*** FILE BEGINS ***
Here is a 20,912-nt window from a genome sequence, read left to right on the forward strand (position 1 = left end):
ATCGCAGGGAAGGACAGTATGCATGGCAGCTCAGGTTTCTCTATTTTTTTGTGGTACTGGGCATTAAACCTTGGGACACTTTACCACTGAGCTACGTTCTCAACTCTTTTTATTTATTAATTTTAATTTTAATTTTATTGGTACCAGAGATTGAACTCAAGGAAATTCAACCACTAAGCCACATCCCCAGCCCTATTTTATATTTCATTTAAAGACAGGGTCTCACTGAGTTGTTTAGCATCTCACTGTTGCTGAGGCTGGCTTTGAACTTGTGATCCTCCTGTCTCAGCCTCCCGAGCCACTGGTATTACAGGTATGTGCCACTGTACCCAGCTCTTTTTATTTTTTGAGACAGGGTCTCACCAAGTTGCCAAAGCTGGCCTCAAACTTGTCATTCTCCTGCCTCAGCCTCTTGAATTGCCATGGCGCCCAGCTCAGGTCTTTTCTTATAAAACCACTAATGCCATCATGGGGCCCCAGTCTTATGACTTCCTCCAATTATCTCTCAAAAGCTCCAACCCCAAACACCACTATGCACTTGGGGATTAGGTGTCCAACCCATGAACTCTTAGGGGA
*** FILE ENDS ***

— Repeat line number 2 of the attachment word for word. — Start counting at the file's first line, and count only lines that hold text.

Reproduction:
ATCGCAGGGAAGGACAGTATGCATGGCAGCTCAGGTTTCTCTATTTTTTTGTGGTACTGGGCATTAAACCTTGGGACACTTTACCACTGAGCTACGTTCTCAACTCTTTTTATTTATTAATTTTAATTTTAATTTTATTGGTACCAGAGATTGAACTCAAGGAAATTCAACCACTAAGCCACATCCCCAGCCCTATTTTATATTTCATTTAAAGACAGGGTCTCACTGAGTTGTTTAGCATCTCACTGTTGCTGAGGCTGGCTTTGAACTTGTGATCCTCCTGTCTCAGCCTCCCGAGCCACTGGTATTACAGGTATGTGCCACTGTACCCAGCTCTTTTTATTTTTTGAGACAGGGTCTCACCAAGTTGCCAAAGCTGGCCTCAAACTTGTCATTCTCCTGCCTCAGCCTCTTGAATTGCCATGGCGCCCAGCTCAGGTCTTTTCTTATAAAACCACTAATGCCATCATGGGGCCCCAGTCTTATGACTTCCTCCAATTATCTCTCAAAAGCTCCAACCCCAAACACCACTATGCACTTGGGGATTAGGTGTCCAACCCATGAACTCTTAGGGGA